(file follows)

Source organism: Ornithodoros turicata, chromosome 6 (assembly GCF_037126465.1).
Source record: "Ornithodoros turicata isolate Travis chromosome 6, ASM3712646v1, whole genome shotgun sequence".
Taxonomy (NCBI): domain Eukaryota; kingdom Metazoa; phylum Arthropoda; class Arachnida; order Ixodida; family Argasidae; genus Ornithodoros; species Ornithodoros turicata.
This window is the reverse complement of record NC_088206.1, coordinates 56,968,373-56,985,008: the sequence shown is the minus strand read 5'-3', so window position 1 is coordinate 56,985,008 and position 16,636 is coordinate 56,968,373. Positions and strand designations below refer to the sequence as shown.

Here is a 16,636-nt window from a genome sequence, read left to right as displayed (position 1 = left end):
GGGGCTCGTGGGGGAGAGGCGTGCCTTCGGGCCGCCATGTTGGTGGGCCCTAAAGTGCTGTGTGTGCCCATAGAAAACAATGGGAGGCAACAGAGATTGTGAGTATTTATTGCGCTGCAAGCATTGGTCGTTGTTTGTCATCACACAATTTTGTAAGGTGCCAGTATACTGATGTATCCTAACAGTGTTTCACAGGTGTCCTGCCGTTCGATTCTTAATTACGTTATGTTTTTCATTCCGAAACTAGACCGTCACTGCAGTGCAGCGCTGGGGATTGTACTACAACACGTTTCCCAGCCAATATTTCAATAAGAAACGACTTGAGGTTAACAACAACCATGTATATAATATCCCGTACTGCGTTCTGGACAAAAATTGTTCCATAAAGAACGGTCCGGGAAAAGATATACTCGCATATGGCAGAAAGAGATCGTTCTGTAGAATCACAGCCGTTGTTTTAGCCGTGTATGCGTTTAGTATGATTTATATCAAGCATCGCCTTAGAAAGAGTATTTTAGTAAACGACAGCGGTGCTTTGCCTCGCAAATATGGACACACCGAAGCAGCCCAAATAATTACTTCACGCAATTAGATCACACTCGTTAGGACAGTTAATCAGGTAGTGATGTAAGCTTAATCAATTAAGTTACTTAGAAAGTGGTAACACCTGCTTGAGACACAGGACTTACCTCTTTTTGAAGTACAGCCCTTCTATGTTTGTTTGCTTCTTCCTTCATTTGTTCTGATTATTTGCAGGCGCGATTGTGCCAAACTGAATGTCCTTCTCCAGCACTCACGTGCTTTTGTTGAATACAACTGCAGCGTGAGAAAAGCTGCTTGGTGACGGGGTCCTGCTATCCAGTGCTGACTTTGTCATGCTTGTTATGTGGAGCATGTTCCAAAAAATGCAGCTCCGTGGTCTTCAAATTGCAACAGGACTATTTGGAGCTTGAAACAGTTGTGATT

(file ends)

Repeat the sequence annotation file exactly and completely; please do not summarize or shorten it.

Source organism: Ornithodoros turicata, chromosome 6 (assembly GCF_037126465.1).
Source record: "Ornithodoros turicata isolate Travis chromosome 6, ASM3712646v1, whole genome shotgun sequence".
Taxonomy (NCBI): domain Eukaryota; kingdom Metazoa; phylum Arthropoda; class Arachnida; order Ixodida; family Argasidae; genus Ornithodoros; species Ornithodoros turicata.
This window is the reverse complement of record NC_088206.1, coordinates 56,968,373-56,985,008: the sequence shown is the minus strand read 5'-3', so window position 1 is coordinate 56,985,008 and position 16,636 is coordinate 56,968,373. Positions and strand designations below refer to the sequence as shown.

Here is a 16,636-nt window from a genome sequence, read left to right as displayed (position 1 = left end):
GGGGCTCGTGGGGGAGAGGCGTGCCTTCGGGCCGCCATGTTGGTGGGCCCTAAAGTGCTGTGTGTGCCCATAGAAAACAATGGGAGGCAACAGAGATTGTGAGTATTTATTGCGCTGCAAGCATTGGTCGTTGTTTGTCATCACACAATTTTGTAAGGTGCCAGTATACTGATGTATCCTAACAGTGTTTCACAGGTGTCCTGCCGTTCGATTCTTAATTACGTTATGTTTTTCATTCCGAAACTAGACCGTCACTGCAGTGCAGCGCTGGGGATTGTACTACAACACGTTTCCCAGCCAATATTTCAATAAGAAACGACTTGAGGTTAACAACAACCATGTATATAATATCCCGTACTGCGTTCTGGACAAAAATTGTTCCATAAAGAACGGTCCGGGAAAAGATATACTCGCATATGGCAGAAAGAGATCGTTCTGTAGAATCACAGCCGTTGTTTTAGCCGTGTATGCGTTTAGTATGATTTATATCAAGCATCGCCTTAGAAAGAGTATTTTAGTAAACGACAGCGGTGCTTTGCCTCGCAAATATGGACACACCGAAGCAGCCCAAATAATTACTTCACGCAATTAGATCACACTCGTTAGGACAGTTAATCAGGTAGTGATGTAAGCTTAATCAATTAAGTTACTTAGAAAGTGGTAACACCTGCTTGAGACACAGGACTTACCTCTTTTTGAAGTACAGCCCTTCTATGTTTGTTTGCTTCTTCCTTCATTTGTTCTGATTATTTGCAGGCGCGATTGTGCCAAACTGAATGTCCTTCTCCAGCACTCACGTGCTTTTGTTGAATACAACTGCAGCGTGAGAAAAGCTGCTTGGTGACGGGGTCCTGCTATCCAGTGCTGACTTTGTCATGCTTGTTATGTGGAGCATGTTCCAAAAAATGCAGCTCCGTGGTCTTCAAATTGCAACAGGACTATTTGGAGCTTGAAACAGTTGTGATT